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Community Hospitals

Volume 401: debated on Tuesday 18 March 2003

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If he will make a statement on the Government's policy on smaller community hospitals. [103198]

We want to see a new lease of life for community hospitals. Our new guidance, "Keeping the NHS Local", issued last month, emphasises the important role that community hospitals can play in providing locally based health services.

I thank my right hon. Friend for that very encouraging reply. In the light of it, will he join me in urging the North and East Yorkshire and North Lincolnshire strategic health authority to give urgent and careful consideration to the outline business case that it will receive later this month from the Selby and York primary care trust for the complete rebuilding of Selby War Memorial hospital, not only because of the role played by the hospital in the community but also because that exciting project is one of the first to come from a PCT?

I very much enjoyed meeting my hon. Friend and representatives of his local PCT about a month ago to talk about the proposed development. As he remembers, I visited the hospital two or three years ago and was most impressed by what I saw. There is a strong case for redevelopment. Obviously that will take investment and it will need a good case, but I know that the PCT will make a good case to the SHA. Equally, I am sure that my hon. Friend will remind his constituents that such developments are possible only because of the investment that the Labour Government are making.

On the assumption that the Secretary of State will give the go-ahead to the reorganisation of health care in east Kent, and given the excellent coastal and cottage hospitals in that area, will he tell us what financial assistance he will give the PCT so that hospitals such as the Queen Victoria Memorial hospital in Herne Bay can have the minor injuries and accident and illness units and telemedicine that they need, which would help patients to be treated closer to home without having to travel at all?

As the hon. Gentleman is well aware, not least because he has been one of the protagonists in the whole sorry affair vis-á-vis east Kent, decisions have to made, and most members of the community now want a final decision so that we can make progress. What is absolutely clear across the country, not just in east Kent, however, is that community hospitals have a very important part to play. Indeed, technological change and medical advance are driving many of the treatments that were previously available only in the big tertiary centres and making them available much more locally, provided, of course, that we invest in the necessary information technology and make the necessary capital investment and resources available for staff and training. That is precisely what the Government want to do—but whether the Conservative party agrees with those proposals is a moot point.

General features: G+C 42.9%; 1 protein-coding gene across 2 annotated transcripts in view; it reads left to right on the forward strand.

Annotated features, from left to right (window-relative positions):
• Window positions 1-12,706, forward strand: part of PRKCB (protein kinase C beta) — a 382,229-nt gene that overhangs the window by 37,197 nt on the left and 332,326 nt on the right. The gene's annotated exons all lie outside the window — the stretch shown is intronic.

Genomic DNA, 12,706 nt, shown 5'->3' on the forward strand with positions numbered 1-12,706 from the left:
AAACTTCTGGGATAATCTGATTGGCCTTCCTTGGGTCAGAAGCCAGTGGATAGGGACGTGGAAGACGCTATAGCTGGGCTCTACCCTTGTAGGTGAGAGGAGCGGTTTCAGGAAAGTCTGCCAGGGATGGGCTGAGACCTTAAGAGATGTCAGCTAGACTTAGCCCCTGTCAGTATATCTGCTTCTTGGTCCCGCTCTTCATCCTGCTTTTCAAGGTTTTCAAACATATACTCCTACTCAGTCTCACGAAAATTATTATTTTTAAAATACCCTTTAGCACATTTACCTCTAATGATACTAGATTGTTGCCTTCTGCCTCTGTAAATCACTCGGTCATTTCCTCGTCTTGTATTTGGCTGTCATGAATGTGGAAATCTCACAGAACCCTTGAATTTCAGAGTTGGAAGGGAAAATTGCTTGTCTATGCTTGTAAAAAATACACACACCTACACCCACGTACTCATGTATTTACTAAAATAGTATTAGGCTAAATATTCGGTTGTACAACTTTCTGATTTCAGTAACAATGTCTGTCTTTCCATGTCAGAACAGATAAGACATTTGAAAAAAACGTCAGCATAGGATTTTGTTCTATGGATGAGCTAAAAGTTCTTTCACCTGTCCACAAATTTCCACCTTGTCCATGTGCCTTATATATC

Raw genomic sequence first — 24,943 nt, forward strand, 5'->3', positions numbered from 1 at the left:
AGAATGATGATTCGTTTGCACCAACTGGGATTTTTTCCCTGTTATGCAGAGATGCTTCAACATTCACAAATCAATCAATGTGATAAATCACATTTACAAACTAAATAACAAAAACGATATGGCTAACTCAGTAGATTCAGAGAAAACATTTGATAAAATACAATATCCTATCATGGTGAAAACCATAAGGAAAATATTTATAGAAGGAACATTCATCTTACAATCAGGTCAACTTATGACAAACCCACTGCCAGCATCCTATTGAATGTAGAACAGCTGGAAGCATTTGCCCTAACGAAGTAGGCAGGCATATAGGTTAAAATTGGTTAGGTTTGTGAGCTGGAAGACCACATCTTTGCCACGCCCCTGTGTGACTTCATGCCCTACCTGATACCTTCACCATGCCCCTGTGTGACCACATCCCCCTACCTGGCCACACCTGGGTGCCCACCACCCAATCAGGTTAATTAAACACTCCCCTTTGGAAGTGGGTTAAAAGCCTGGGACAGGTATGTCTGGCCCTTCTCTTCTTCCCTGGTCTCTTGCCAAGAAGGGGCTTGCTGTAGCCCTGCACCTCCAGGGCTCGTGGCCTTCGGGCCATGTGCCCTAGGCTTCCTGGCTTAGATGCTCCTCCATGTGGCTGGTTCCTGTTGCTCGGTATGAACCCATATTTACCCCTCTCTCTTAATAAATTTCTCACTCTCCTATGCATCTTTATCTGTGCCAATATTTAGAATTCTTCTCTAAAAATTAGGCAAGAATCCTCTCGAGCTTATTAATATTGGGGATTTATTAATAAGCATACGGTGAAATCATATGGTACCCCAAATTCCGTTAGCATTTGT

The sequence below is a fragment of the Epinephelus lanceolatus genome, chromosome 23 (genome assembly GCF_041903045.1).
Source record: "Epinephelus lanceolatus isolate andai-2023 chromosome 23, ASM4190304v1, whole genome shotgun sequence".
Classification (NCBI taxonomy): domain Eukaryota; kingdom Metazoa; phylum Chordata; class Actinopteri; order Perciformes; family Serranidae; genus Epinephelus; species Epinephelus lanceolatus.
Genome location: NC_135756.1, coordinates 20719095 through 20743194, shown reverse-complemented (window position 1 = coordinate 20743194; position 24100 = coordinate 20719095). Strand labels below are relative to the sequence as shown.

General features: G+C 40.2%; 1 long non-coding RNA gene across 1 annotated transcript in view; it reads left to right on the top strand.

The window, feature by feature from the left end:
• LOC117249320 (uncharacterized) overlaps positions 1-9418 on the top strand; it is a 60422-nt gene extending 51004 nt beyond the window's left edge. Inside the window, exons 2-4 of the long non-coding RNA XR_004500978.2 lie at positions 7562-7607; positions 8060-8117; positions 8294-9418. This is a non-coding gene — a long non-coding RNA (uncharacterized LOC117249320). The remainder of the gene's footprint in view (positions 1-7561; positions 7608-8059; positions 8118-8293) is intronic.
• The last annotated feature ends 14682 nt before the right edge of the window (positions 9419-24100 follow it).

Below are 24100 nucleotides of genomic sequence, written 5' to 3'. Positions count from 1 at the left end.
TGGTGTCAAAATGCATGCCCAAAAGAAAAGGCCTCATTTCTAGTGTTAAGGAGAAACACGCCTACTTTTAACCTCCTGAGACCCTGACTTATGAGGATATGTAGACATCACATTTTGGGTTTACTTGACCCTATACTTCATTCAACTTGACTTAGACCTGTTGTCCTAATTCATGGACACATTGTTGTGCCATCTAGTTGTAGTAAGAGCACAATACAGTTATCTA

On 10 February, I attended the official opening of the new £1 million skin care unit at Kettering general hospital, which will deal with the increasing number of problems with eczema, skin cancer and other dermatological conditions. I welcome that investment in our local health service. Does my right hon. Friend believe that smaller hospitals would benefit from that kind of investment if we adopted a policy of cutting public spending by 20 per cent., like the Conservative party has?

I take the very simple view—I think that my hon. Friend shares it—that if we want more out of the national health service, we simply have to put more in. That is what the Government are committed to; it is what the Conservative party opposes.

According to the logic of the document published by the Secretary of State's Department on 14 February and, indeed, the strategies of many local NHS trusts, services would move from district general hospitals to community hospitals; but does the Secretary of State acknowledge that, if that happens, many parts of the country are likely to have fewer district general hospitals?

No, I do not think that that is the case. Although change will always be necessary in the NHS—change is often a very positive thing because it is driven by medical advance and technological improvement and it makes more treatments available to more patients—we have to move away from the idea that the "biggest is best" philosophy will always work for NHS patients, especially in local communities.

Rather than presuming that biggest is always best and that the only way to solve a problem with local health services is to centralise those services, the new guidance rightly says that the starting point for examining what is needed in the local community should be the presumption of keeping as many services as locally based and locally accessible as possible. That is what we want to do, but it can only be done—I repeat this point—provided that we make the necessary investment in IT, technology, training, staff, buildings and equipment. We are prepared to make that investment. Of course, the hon. Gentleman's party voted against it.